Photo: Dvortygirl

November 19 & 20 in Philly See the schedule!

Code of Conduct

SRCCON SAFETY HELPLINE: Members of the conference team will be available via voice or text at (612) 584-1131, or by email at srccon@opennews.org.

SRCCON and OpenNews are committed to providing a welcoming and harassment-free environment for participants of all races, gender and trans statuses, sexual orientations, physical abilities, physical appearances, and beliefs. We’ve written this code of conduct not because we expect bad behavior from our community—which, in our experience, is overwhelmingly kind and civil—but because we believe a clear code of conduct is one necessary part of building a respectful community space.

SRCCON participants agree to:

If any attendee engages in harassing behavior, the conference organizers may take any lawful action we deem appropriate, including but not limited to warning the offender or asking the offender to leave the conference. (If you feel you have been unfairly accused of violating this code of conduct, you should contact the conference team with a concise description of your grievance; any grievances filed will be considered by the entire OpenNews team.)

Our code of conduct covers the entirety of our time together for SRCCON, including evening activities. We understand there could also be experiences or interactions that happened before, and independent of, our event that may affect your capacity to participate fully. We request that if you have such concerns, and feel comfortable doing so, let us know about them in advance, during, or after the conference.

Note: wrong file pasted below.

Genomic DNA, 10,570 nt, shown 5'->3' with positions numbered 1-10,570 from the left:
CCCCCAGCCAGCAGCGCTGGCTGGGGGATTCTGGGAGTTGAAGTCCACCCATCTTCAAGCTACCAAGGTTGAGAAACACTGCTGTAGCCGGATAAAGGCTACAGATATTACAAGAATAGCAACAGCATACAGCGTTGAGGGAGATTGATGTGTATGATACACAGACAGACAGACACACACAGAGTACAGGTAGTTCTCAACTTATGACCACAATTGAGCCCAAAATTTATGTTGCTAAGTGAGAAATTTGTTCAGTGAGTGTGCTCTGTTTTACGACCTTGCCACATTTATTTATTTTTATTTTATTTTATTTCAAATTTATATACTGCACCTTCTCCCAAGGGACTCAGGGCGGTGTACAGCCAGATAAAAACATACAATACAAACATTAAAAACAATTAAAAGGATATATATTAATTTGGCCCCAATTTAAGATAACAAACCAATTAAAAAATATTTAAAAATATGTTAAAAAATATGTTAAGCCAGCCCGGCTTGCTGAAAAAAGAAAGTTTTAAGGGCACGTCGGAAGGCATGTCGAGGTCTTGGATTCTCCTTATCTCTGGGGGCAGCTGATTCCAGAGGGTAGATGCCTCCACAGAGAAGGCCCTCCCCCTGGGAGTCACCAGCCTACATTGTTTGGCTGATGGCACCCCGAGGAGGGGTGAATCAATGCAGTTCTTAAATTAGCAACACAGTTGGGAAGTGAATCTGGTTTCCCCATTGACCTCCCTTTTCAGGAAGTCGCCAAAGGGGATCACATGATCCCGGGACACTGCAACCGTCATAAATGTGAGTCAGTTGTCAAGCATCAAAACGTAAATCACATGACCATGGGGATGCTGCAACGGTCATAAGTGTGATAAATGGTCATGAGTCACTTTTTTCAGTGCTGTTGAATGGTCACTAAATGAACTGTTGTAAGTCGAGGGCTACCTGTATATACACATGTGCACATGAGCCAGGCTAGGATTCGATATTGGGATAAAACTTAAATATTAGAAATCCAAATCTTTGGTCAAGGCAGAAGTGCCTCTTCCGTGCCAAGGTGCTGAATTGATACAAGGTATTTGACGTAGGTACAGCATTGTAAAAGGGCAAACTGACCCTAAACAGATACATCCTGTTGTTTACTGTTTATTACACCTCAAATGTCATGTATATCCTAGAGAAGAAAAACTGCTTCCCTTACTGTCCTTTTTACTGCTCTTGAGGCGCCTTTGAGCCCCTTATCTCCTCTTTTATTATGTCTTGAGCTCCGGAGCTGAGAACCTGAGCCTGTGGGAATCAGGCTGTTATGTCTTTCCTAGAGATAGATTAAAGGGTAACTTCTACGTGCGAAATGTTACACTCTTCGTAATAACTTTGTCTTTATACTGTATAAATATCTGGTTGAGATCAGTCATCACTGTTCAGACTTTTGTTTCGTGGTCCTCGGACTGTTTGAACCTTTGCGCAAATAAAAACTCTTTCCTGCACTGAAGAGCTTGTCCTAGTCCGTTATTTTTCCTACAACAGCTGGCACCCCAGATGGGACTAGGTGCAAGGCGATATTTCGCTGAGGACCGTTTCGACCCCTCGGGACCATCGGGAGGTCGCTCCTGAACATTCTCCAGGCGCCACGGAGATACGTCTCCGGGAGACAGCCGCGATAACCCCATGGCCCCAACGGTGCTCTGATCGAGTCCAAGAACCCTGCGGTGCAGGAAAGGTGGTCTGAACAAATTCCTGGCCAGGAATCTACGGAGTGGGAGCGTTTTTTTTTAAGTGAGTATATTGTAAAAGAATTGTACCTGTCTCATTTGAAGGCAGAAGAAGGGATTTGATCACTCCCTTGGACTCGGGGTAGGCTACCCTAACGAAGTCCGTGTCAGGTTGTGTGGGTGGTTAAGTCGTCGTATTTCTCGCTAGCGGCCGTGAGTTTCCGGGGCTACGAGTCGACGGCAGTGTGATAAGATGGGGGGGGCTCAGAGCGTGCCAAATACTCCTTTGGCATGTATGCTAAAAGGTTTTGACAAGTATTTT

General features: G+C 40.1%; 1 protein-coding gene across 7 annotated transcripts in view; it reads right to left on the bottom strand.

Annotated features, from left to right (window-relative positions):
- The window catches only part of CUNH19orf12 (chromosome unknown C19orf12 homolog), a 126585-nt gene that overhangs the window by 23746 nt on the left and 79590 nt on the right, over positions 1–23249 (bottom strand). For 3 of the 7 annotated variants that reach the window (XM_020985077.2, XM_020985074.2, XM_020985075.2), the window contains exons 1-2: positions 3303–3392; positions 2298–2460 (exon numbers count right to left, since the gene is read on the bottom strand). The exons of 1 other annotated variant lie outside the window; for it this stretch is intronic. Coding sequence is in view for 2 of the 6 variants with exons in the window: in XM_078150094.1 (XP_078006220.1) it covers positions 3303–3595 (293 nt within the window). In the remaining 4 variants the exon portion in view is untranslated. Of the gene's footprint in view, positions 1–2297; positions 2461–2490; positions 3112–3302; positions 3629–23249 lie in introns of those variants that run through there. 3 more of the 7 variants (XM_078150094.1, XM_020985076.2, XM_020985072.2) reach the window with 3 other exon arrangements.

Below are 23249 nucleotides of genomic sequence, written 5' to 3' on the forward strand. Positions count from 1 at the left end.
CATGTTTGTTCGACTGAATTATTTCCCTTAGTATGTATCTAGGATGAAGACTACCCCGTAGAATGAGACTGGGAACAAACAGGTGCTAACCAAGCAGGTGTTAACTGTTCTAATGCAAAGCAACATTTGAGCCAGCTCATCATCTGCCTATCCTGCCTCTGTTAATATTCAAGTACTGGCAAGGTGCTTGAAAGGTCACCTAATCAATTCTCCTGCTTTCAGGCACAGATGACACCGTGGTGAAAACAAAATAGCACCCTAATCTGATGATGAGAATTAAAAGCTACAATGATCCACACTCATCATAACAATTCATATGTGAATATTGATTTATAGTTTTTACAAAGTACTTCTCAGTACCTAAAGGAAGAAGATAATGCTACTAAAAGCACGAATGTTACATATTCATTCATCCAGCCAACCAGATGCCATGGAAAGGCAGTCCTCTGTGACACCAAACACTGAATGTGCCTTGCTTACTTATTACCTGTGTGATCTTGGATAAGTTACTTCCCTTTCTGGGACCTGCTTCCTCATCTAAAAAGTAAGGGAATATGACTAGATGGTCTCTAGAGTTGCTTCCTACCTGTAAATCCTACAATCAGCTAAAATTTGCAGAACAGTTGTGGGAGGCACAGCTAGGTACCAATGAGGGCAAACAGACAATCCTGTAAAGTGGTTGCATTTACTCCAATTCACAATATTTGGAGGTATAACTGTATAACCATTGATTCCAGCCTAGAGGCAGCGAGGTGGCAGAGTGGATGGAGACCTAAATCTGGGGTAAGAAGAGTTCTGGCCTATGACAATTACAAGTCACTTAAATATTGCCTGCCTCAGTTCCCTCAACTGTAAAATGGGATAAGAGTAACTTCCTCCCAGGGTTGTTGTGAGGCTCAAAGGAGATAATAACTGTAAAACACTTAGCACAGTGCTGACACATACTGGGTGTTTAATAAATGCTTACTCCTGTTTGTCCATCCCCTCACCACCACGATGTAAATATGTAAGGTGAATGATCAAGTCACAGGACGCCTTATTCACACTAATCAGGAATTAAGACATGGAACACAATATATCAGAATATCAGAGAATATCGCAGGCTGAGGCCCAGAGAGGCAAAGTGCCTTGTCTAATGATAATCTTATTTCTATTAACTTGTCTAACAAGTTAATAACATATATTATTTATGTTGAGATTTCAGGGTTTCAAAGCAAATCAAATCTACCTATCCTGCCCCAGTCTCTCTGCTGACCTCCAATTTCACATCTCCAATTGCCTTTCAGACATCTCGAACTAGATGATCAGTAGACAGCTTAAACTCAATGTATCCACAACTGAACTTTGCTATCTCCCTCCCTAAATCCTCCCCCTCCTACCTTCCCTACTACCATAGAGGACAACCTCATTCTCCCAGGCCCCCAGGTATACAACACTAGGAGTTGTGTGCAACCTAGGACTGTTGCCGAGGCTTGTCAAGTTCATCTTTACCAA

During SRCCON, we will publicize a contact email and phone number, in addition to pointing out the staff in matching T-shirts so you know who to contact if you see or experience an issue. We welcome your feedback on this and every other aspect of SRCCON, and we thank you for working with us to make it a safe, enjoyable, and friendly experience for everyone who participates.

Above text is licensed CC BY-SA 4.0. Credit to Citizen Code of Conduct, the Django Project’s code of conduct and Theorizing the Web code of conduct from which we’ve extensively borrowed, with general thanks to the Ada Initiative’s “how to design a code of conduct for your community.”

In addition to this code of conduct, we also have a care and support page with details about how we can care for one another.